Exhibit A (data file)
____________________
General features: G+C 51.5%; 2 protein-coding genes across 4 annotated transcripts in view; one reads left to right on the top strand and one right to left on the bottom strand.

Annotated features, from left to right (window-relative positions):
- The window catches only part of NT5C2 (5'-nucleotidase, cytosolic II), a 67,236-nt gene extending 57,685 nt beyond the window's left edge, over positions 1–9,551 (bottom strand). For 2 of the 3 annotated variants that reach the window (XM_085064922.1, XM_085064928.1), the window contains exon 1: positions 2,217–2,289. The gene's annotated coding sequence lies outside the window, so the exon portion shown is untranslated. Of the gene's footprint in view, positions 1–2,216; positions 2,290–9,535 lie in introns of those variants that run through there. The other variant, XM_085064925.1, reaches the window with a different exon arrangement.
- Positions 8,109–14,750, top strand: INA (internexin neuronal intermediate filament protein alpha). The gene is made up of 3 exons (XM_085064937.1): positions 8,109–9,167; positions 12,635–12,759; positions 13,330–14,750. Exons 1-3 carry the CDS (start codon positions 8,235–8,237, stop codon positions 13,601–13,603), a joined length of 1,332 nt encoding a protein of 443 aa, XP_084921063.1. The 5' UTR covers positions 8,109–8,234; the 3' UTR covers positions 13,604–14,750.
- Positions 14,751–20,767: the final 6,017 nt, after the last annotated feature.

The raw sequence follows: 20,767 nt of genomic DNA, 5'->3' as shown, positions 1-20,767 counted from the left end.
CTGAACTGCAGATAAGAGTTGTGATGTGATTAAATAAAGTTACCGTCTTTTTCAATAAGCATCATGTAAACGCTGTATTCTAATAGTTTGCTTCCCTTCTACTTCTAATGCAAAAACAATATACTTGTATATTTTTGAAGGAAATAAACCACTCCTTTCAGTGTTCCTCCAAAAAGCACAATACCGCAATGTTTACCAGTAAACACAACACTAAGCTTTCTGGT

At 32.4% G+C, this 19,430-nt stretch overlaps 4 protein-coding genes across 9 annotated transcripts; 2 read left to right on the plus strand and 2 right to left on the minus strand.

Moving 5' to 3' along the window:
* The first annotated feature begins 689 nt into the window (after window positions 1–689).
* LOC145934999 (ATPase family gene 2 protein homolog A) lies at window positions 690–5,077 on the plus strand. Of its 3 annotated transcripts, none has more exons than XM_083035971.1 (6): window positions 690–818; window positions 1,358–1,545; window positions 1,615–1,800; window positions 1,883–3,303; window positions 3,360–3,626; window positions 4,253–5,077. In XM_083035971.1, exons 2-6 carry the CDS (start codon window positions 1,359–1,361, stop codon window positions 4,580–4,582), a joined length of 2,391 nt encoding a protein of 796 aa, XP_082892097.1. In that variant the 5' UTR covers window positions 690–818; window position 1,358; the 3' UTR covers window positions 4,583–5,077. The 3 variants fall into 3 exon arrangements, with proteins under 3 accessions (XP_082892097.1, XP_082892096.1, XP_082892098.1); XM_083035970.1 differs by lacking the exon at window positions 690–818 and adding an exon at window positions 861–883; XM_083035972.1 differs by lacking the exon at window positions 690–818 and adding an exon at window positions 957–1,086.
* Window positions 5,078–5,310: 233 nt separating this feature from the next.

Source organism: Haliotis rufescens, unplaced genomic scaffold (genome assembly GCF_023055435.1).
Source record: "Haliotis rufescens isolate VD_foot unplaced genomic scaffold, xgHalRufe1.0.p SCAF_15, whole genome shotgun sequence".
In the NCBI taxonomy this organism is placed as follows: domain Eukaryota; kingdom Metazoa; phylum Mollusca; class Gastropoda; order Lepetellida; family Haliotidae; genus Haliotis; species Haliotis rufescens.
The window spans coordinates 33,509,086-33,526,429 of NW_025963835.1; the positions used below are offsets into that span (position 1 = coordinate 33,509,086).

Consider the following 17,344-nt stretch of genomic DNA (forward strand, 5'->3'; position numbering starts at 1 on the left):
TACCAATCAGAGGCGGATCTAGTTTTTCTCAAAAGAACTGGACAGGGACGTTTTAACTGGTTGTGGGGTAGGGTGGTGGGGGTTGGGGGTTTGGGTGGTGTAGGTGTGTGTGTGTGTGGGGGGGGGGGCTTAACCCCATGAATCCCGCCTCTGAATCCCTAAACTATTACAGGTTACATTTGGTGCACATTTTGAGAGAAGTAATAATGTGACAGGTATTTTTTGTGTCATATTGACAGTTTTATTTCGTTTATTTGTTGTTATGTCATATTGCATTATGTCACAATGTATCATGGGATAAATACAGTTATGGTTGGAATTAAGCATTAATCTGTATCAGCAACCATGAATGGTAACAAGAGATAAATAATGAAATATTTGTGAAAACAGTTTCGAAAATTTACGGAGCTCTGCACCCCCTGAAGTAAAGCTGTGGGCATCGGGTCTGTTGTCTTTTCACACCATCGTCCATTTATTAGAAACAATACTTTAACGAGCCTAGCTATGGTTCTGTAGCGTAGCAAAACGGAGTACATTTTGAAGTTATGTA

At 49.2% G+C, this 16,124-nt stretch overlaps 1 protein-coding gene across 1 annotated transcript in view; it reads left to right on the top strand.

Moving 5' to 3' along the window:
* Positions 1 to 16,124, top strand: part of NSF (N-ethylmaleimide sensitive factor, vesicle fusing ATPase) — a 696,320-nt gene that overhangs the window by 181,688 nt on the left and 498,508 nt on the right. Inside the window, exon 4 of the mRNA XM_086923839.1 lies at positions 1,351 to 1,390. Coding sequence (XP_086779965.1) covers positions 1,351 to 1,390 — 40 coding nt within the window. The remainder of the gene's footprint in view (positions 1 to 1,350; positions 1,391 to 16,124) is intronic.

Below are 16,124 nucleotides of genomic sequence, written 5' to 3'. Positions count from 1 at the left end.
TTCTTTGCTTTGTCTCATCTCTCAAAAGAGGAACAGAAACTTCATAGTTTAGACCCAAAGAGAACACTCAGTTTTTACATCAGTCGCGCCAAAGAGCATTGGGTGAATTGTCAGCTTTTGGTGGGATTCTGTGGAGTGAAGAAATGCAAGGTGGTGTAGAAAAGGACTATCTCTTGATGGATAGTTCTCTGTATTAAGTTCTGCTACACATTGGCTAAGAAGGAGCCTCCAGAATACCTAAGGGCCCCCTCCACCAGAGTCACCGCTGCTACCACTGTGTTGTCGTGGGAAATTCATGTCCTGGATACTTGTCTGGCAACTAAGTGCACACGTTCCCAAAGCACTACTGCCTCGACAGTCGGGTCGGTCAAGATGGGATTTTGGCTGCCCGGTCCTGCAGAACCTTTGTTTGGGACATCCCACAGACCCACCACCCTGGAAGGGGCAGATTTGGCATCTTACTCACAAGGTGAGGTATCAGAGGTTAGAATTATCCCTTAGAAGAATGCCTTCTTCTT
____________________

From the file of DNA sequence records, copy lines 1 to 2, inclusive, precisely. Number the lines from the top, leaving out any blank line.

General features: G+C 51.5%; 2 protein-coding genes across 4 annotated transcripts in view; one reads left to right on the top strand and one right to left on the bottom strand.

Annotated features, from left to right (window-relative positions):